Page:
How about prescribing (yourself) the symptom? But seriously! Next time you have to make do with a shutterspeed of 1/30 or longer, really make an effort to shake or tremble. Or you could inquire with musician friends how they deal with stage fright. (But it's a pity this blocks the Fuji-road. Unless you stop disliking zooms - the 18-55mm is a very good lens, I regard it as three primes in one, and has IS.)

Good luck!

Well, if everything else should fail, there's always the photographer's best friend, the tripod.
Yes, yes, I know it's anathema, what with all this high ISO frenzy and everything, but I can't do without my tripod for exposures longer than 1/30. (No, I don't have Parkinson...) I don't feel diminished in any way when I use it. On the contrary, there's no substitute for the tripod when I seek for accurate compositions. It's inconvenient, and it's fiddly to set up, but at the end of the day it is worth all the trouble.

This may sound absurd but try closing your eyes in the second just before you're ready to press the shutter. It has the effect of shutting off a big sensory stream to your brain for just a moment, rather like a slow blink. It has worked for me when shooting fast-moving scenes.

It's a good analogy. I've got a personal experience that's tied to an earlier post on exposure -- it's to do with my 50mm lenses (both summicron-Ms).

After switching from my 35, for a while I was noticing I couldn't handhold reliably at 1/15 or 1/30. I thought that was OK, since the focal length was different. But then I switched to my collapsible 50 and the difference was noticable -- I could handhold slower, maybe half a stop (ignoring technical differences in the qualities of the lens of course).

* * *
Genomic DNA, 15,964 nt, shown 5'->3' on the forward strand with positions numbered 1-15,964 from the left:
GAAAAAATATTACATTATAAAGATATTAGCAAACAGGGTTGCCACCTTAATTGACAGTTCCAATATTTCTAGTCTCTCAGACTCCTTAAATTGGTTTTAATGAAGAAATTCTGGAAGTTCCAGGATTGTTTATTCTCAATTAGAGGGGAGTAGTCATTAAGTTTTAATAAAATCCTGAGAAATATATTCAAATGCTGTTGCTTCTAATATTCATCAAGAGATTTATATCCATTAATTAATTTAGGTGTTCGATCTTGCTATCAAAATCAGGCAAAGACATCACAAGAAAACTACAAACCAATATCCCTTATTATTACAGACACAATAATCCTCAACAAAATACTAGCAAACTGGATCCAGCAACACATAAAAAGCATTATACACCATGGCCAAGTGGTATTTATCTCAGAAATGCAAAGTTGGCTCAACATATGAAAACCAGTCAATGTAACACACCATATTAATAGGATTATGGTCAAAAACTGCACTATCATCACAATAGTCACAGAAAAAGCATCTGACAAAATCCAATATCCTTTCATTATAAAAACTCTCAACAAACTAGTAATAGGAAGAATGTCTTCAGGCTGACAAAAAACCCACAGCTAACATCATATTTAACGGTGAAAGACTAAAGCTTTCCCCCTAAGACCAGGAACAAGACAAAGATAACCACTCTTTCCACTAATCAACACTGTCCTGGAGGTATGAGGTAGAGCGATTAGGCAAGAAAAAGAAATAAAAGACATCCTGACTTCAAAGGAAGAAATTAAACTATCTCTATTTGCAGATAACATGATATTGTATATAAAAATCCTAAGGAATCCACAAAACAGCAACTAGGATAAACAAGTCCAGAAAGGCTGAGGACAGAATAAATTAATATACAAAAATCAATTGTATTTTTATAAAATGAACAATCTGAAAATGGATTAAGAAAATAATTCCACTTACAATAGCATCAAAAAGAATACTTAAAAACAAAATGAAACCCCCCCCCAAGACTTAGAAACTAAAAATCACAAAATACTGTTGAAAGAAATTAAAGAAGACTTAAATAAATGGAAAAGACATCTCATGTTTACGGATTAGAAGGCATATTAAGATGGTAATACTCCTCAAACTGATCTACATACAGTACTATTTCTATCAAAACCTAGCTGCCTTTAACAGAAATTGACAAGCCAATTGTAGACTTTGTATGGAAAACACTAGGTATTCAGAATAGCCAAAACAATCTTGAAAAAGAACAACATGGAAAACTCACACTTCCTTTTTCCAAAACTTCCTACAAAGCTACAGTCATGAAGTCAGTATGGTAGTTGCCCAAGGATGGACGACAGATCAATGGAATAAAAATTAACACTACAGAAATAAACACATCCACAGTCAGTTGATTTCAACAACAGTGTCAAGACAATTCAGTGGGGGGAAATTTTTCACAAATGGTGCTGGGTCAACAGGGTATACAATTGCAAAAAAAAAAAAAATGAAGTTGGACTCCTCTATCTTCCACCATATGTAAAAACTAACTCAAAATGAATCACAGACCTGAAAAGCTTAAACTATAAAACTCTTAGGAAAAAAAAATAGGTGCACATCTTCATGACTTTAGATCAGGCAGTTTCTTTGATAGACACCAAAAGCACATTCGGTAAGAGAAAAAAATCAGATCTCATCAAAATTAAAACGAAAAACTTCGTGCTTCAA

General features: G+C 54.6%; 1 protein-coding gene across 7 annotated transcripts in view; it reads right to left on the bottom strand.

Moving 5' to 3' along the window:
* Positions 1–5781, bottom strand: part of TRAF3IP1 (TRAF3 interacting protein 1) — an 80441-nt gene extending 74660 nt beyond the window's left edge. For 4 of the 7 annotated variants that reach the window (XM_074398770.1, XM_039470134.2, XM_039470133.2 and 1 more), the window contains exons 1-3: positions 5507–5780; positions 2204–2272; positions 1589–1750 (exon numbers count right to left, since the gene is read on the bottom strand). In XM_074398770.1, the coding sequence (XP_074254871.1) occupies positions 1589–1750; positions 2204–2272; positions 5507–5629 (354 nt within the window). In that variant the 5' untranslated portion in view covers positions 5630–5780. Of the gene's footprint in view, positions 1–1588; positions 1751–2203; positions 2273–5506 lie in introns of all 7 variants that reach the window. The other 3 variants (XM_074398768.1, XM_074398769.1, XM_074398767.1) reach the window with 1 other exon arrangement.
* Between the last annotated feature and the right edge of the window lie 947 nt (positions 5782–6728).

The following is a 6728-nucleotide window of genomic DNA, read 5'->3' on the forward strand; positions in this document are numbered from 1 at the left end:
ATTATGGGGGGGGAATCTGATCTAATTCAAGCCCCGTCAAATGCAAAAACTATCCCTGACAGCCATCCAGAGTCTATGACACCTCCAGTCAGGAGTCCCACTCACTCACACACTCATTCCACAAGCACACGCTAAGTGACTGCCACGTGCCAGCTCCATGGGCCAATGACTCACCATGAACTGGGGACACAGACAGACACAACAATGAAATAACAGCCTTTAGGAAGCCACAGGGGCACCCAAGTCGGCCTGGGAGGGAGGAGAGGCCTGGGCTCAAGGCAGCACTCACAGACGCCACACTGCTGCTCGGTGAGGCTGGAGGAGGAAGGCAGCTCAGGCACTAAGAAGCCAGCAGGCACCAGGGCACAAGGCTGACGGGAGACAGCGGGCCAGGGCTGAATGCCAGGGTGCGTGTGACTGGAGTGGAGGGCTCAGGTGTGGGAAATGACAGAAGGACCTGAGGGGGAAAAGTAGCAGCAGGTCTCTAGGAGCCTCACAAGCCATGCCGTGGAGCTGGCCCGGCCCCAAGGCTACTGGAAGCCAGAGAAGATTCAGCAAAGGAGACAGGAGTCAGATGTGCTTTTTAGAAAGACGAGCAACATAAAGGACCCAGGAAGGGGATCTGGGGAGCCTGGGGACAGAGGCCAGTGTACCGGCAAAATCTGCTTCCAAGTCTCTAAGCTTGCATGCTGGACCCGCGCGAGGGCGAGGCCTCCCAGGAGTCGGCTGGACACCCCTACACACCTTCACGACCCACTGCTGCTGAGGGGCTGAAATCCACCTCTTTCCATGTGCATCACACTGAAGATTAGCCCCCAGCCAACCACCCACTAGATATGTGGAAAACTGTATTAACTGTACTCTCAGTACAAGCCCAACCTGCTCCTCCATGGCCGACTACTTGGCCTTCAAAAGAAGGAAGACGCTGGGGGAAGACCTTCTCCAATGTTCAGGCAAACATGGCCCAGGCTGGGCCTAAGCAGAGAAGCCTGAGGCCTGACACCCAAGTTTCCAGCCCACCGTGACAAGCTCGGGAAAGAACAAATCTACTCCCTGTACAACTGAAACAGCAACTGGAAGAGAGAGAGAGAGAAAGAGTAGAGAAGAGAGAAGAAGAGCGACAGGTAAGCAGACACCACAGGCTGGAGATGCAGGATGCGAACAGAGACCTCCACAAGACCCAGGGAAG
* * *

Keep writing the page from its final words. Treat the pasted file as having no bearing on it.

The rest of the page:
I still don't know what it was, the 100g lighter lens, the ergonomics of the lens (smaller barrel), but whatever it is I'm much more comfortable on that old 50!

It's almost as if I've switched putter ... only the other way round since I've gone to a vintage blade and it works better!

How about that, eh?


You don't have the yips, you've got stress induced shaking of the same kind that affects people who shoot rifles and bows. You can learn to suppress it (or learn to shoot when you're not doing it.)

The yips are something totally different, and it affects chipping as well as putting. (For those who don't play golf, chipping is a very short-range shot done with with regular clubs, rather than a putter, but with a somewhat putt-like stroke.) My long-time golf partner, who was a PGA teaching pro, came down with the chipping yips (he already had the putting yips) and it was an awful thing to watch. He managed to work his way out of them in a couple of years, but fears their return. He almost quit golf, after a lifetime of playing, because of the chipping yips.